Since I am not the card-shuffling type, I do not use the old file card approach to create a book outline. Instead, I use another high school English approach, the classic outline with Roman numerals, capital A, B, and C, and numbers in parenthesis. This outline is like a mini thesis and my outline includes every point, sub-point, reference, and page number.
Writing a nonfiction book outline can take months. A new book is rattling around in my head. Before I started it, I decided to research outlining and came across something called mind-mapping. How does it work? Would it work for me?
Judy Collins discusses the outline approach in a Hub Pages website article, “Book Chapters — Organize and Outline with Mind-Mapping.” She defines the process as a “color-coded note taking technique that offers the author a flexible approach.” As the name implies, it is a visual plan situs judi slot promo terbaru, with the book title in the middle of the page.
Branches, written in different colors, come out from the title. They include an introduction that has a “hook opener,” answering the reader’s questions, chapter points, sub-points, and a sample writing format. Fiction and nonfiction books have a slightly different map.
Collins thinks mind-mapping has six benefits. First, it is flexible and accommodates to errors. The approach builds on the mind’s ability to remember pictures. Creating a map is faster than writing a detailed outline. The map has key words and phrases, which are also easier to remember. The author sees a big picture at a glance. Organizing chapters is easier. Finally, sales increase because potential buyers can understand the book instantly.
Alan Bohart details the outlining approach in his Search Warp website article, “Writing a Book Outline.” The outline is one of the most overlooked writing steps, Bohart says, because “nobody likes to do the prep work and everybody loves to write.” If an author has not done the prep work his or her book could fail. While Bohart admits the old-fashioned outline is easy to understand, he thinks the visual approach is better.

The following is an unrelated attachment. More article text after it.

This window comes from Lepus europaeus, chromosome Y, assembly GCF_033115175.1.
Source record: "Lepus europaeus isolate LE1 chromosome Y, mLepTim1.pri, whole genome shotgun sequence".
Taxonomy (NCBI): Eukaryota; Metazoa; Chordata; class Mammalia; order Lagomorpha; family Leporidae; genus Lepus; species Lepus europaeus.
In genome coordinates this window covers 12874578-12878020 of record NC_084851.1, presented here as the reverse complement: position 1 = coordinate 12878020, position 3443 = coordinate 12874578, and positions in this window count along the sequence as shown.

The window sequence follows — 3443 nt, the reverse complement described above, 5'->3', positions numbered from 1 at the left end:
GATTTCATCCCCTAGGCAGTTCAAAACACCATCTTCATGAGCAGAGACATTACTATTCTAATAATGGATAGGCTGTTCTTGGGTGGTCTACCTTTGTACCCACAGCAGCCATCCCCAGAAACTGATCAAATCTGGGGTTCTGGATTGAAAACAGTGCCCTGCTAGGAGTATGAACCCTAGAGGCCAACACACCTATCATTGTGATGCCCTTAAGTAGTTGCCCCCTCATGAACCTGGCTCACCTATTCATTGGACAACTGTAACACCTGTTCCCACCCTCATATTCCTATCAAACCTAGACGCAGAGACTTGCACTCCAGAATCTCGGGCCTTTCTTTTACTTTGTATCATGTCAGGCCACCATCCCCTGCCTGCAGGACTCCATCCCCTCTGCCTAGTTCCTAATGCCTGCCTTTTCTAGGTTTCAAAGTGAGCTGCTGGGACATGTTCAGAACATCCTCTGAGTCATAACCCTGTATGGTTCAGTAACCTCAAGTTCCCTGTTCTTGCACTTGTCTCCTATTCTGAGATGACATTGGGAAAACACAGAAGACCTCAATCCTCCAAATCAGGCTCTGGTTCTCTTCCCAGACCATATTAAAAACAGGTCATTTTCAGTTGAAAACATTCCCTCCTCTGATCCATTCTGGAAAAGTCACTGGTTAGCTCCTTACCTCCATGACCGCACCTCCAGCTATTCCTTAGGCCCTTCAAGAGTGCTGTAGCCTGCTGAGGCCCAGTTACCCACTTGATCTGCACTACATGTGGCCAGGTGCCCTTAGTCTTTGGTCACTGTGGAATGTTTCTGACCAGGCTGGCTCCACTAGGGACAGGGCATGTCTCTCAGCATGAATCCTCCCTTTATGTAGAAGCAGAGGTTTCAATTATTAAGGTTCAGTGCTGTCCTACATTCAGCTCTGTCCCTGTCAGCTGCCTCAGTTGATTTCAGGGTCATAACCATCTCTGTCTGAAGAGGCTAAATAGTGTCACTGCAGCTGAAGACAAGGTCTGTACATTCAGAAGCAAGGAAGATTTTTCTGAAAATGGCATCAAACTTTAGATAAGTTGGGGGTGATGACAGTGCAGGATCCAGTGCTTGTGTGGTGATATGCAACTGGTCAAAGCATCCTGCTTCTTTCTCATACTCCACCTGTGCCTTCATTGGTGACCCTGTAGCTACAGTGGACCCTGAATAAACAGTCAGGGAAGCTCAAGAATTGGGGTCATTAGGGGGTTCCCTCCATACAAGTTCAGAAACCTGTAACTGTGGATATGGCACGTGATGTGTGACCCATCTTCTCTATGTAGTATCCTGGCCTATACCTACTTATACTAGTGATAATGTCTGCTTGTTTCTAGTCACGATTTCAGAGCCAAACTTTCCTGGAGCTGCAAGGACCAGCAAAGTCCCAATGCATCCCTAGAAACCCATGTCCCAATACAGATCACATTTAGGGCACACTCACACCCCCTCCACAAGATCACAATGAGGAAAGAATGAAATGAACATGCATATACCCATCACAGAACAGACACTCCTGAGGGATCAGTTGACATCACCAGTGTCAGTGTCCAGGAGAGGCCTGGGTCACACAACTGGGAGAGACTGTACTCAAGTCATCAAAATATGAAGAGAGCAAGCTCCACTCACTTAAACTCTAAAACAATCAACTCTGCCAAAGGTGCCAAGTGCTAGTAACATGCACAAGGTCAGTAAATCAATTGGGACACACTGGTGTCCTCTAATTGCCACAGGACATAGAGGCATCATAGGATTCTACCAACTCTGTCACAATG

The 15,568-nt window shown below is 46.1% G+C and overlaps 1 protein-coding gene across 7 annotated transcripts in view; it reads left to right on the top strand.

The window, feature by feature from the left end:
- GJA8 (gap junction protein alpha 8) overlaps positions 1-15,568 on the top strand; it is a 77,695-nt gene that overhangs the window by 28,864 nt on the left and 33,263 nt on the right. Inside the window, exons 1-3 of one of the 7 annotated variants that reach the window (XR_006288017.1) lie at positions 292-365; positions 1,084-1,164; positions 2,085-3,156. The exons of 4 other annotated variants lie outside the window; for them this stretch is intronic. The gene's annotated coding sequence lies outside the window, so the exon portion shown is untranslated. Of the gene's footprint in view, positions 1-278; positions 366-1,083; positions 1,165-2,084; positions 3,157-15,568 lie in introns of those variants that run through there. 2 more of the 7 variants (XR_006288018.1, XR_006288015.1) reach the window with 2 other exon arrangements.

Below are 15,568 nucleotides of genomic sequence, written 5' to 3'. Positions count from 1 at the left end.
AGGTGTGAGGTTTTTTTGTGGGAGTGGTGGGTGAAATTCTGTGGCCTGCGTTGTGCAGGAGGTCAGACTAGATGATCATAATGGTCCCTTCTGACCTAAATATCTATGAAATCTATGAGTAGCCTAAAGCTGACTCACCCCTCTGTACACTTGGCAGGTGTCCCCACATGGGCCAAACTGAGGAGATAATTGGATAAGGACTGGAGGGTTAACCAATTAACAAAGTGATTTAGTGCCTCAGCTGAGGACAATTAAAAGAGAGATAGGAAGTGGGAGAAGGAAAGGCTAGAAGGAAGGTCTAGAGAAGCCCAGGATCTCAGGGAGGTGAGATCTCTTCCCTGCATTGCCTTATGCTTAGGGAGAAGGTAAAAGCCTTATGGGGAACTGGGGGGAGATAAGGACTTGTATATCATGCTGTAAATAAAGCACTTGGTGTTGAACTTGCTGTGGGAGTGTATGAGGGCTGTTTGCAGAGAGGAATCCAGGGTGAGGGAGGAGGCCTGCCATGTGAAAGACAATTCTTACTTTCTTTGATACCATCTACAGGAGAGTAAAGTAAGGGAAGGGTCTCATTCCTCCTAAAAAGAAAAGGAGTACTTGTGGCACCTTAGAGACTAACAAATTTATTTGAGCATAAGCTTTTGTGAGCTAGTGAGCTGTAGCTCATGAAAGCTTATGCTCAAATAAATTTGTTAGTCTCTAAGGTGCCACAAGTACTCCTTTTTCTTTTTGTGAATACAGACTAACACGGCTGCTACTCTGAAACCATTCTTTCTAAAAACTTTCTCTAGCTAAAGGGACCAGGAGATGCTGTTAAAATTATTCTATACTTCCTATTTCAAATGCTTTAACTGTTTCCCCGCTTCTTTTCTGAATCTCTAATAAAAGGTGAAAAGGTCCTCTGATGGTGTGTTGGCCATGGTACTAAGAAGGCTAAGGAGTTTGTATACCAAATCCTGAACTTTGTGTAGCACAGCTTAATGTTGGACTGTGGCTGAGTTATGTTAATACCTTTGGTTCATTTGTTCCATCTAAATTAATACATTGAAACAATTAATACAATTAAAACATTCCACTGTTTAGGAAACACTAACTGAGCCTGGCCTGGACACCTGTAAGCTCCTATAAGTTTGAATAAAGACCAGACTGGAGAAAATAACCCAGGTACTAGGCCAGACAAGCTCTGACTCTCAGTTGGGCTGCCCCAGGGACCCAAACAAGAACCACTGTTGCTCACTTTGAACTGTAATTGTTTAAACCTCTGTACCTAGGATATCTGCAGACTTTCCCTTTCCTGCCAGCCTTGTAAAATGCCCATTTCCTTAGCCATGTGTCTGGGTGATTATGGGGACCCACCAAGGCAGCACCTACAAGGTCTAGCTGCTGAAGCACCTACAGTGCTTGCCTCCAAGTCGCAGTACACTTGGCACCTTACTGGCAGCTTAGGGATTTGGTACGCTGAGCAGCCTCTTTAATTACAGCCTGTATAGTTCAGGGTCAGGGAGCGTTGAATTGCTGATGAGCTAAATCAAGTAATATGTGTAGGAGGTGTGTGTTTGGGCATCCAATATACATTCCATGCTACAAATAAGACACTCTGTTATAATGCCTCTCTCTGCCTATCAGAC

Are you thinking about writing a book? According to Bohart, you need to take the time to write a good outline and the result will be work of “higher quality.”
Susan C. Daffron discusses the pluses of mind-mapping in her Internet article, “How to Create an Outline for Your Non-Fiction Book.” An author’s outline is a road map of the book, she says, and “the longer a document is, the more important it is to have an outline.” Mind-mapping begins brainstorming. General areas are identified first and then grouped into sections. Then narrower topics are added under each section. This approach makes writing a book more manageable, according to Daffron.
I identified general topics, but realized I needed to do more research before I could slot in sub-topics. So my map is on hold. Still, I plan to use this approach and you may decide to use it too. The approach gives us a glimpse of our minds at work and that is intriguing.
Harriet Hodgson has been an independent journalist for 30+ years. She is a member of the American Society of Journalists and Authors, Association of Health Care Journalists, and Association for Death Education and Counseling. Her 24th book, “Smiling Through Your Tears: Anticipating Grief,” written with Lois Krahn, MD is available from Amazon.
Centering Corporation has published her 26th book, “Writing to Recover: The Journey from Loss and Grief” to a New Life” and a companion journal with 100 writing jump-starts. Hodgson is a monthly columnist for the new “Caregiving in America” magazine, which resumes publication in August. She is also a contributing writer for the Open to Hope Foundation website. Please visit Harriet’s website and learn more about this busy author and grandmother.